We are pleased to note that a high court judge has ruled that the City of Tshwane must appoint a competent manager for Wonderboom airport
Having a good national airport infrastructure, safe operational protocols and technical support is as important as having revenue-generating routes, enough planes and skilled pilots to fly them.
At a time when SAA is in the doldrums, and passengers are abandoning it for other carriers, we urge ongoing debate about what the future of the national carrier should be.
SAA, which was founded in 1934 when the government of the day took over Union Airways, last made a profit a decade ago, and since then billions of rand have been spent propping it up.
This, as Minister of Mineral Resources and Energy, Gwede Mantashe, points out, is money that could have been used elsewhere, such as in providing better transport for down-at-heel road and rail commuters – not those who can afford to fly.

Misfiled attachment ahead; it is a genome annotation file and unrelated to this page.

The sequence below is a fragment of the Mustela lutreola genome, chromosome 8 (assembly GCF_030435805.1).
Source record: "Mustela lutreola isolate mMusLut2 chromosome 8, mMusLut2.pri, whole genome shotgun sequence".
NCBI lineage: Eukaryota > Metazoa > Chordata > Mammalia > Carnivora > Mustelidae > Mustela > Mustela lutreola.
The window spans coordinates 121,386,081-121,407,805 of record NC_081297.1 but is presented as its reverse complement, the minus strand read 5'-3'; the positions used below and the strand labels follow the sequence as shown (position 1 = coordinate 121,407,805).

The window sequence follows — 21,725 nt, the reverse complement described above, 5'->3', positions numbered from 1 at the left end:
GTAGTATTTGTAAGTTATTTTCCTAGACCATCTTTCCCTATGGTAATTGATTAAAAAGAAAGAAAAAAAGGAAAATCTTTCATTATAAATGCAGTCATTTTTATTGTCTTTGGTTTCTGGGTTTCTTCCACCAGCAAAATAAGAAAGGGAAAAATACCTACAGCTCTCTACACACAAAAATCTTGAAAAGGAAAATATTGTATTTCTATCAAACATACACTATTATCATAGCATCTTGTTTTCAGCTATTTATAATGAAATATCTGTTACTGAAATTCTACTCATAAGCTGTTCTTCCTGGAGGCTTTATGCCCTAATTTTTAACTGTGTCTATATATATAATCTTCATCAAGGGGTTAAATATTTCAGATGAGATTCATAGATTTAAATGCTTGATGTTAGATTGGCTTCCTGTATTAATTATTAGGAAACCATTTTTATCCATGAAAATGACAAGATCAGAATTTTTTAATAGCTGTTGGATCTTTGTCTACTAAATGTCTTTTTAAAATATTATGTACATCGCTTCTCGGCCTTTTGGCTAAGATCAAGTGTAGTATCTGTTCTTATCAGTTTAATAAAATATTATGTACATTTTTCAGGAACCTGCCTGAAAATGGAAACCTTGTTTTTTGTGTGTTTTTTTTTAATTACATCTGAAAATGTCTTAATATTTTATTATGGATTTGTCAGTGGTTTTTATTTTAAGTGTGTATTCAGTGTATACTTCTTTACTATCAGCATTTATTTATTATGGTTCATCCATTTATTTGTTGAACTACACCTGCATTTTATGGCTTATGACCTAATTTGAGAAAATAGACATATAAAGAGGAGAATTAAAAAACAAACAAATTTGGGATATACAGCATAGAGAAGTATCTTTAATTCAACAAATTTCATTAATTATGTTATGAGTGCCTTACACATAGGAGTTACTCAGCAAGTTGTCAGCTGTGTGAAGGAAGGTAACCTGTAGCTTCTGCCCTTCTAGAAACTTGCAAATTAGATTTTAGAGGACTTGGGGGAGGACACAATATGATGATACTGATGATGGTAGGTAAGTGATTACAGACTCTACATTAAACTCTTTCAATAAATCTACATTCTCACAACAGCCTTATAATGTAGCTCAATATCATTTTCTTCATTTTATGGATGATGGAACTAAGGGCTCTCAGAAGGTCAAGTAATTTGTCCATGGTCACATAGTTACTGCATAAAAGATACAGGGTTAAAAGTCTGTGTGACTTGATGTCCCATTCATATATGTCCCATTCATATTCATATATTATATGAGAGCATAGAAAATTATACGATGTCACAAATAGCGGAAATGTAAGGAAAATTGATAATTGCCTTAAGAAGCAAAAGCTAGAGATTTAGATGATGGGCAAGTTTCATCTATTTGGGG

The airline went into business rescue at the end of last year and its practitioners have defended their early announcement to cut certain domestic and international routes as part of the way to turn SAA around and try to make it commercially viable and sustainable.
While we should give them the chance to pursue the best options – something which could prove difficult if the ANC intervenes – the end of SAA, at least as we know it, is nigh.
Which brings us to the question of whether, for nostalgic or other reasons, we need to retain a national carrier or if all or some of its holdings could become the property of aviation industry experts, as is the case in many other countries.
Meanwhile, we are pleased to note that a high court judge has ruled that the City of Tshwane must appoint a competent manager for Wonderboom airport.
Major cities the world over have their own city airports and Wonderboom should serve as an adjunct to OR Tambo and Lanseria, the burgeoning area announced in the State of the Nation Address as the site of South Africa’s first smart city.